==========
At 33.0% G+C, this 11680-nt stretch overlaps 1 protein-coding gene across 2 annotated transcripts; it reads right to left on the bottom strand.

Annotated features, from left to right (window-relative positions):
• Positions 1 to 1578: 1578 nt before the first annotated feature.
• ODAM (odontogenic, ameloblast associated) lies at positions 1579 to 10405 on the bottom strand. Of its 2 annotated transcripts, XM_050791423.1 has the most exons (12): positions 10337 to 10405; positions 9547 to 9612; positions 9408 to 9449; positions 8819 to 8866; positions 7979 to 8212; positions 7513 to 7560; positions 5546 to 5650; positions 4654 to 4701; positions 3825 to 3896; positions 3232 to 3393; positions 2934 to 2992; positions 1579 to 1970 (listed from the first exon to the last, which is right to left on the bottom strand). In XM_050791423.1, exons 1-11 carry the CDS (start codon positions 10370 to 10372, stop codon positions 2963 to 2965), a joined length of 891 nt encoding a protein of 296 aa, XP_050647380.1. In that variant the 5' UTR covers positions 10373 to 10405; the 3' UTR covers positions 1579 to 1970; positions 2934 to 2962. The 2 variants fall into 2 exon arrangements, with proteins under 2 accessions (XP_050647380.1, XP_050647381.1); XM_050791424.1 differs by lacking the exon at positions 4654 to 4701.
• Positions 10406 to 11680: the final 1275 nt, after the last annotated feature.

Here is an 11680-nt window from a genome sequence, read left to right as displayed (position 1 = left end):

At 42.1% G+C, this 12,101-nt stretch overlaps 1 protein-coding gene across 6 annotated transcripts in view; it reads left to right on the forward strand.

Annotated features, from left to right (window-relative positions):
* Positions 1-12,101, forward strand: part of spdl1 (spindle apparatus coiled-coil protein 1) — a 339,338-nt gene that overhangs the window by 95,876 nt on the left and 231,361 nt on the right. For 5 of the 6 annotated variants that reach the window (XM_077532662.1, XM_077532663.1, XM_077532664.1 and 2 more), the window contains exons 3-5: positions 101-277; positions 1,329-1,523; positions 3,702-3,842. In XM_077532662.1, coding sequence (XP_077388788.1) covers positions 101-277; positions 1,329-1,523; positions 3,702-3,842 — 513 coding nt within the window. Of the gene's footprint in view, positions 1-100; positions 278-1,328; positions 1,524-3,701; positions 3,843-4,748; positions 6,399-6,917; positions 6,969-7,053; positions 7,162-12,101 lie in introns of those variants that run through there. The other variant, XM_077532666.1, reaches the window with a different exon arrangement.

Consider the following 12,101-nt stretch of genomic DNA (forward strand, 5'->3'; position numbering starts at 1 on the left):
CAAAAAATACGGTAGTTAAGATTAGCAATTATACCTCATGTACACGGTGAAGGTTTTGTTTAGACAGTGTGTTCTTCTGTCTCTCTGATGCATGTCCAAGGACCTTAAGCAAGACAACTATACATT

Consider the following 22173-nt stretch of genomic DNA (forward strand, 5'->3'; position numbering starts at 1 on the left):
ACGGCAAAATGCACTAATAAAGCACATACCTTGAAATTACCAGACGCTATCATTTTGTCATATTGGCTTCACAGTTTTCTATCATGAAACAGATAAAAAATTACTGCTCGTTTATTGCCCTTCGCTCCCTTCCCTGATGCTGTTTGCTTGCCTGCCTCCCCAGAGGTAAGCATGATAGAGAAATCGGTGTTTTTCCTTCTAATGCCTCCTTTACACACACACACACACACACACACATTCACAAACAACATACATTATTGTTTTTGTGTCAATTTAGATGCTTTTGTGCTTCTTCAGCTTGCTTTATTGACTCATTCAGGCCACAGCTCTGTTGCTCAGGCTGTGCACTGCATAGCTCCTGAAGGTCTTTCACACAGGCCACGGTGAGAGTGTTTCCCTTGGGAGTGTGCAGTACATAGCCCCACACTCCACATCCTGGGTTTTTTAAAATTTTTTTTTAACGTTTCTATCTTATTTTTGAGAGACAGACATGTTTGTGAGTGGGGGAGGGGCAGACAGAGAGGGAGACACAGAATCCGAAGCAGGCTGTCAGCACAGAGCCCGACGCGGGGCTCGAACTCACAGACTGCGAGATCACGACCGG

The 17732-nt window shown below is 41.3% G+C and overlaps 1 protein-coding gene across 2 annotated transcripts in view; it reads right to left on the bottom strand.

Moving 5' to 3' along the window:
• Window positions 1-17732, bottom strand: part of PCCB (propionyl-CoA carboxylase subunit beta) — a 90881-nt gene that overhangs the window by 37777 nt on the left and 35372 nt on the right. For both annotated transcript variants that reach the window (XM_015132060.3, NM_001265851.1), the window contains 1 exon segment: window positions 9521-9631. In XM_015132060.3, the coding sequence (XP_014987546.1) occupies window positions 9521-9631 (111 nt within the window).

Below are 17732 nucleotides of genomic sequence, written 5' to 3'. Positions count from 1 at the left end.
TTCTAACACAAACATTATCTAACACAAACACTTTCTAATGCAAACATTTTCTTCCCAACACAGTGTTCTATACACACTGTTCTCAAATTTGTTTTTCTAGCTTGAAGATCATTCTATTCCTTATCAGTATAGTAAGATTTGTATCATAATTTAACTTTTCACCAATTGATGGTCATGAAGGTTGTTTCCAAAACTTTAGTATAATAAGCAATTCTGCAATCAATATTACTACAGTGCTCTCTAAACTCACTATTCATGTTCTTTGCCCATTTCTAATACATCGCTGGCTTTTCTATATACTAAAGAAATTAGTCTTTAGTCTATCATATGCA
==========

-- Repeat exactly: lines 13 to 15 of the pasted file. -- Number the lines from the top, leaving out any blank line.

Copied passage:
ACGGCAAAATGCACTAATAAAGCACATACCTTGAAATTACCAGACGCTATCATTTTGTCATATTGGCTTCACAGTTTTCTATCATGAAACAGATAAAAAATTACTGCTCGTTTATTGCCCTTCGCTCCCTTCCCTGATGCTGTTTGCTTGCCTGCCTCCCCAGAGGTAAGCATGATAGAGAAATCGGTGTTTTTCCTTCTAATGCCTCCTTTACACACACACACACACACACACACATTCACAAACAACATACATTATTGTTTTTGTGTCAATTTAGATGCTTTTGTGCTTCTTCAGCTTGCTTTATTGACTCATTCAGGCCACAGCTCTGTTGCTCAGGCTGTGCACTGCATAGCTCCTGAAGGTCTTTCACACAGGCCACGGTGAGAGTGTTTCCCTTGGGAGTGTGCAGTACATAGCCCCACACTCCACATCCTGGGTTTTTTAAAATTTTTTTTTAACGTTTCTATCTTATTTTTGAGAGACAGACATGTTTGTGAGTGGGGGAGGGGCAGACAGAGAGGGAGACACAGAATCCGAAGCAGGCTGTCAGCACAGAGCCCGACGCGGGGCTCGAACTCACAGACTGCGAGATCACGACCGG

The 17732-nt window shown below is 41.3% G+C and overlaps 1 protein-coding gene across 2 annotated transcripts in view; it reads right to left on the bottom strand.

Moving 5' to 3' along the window: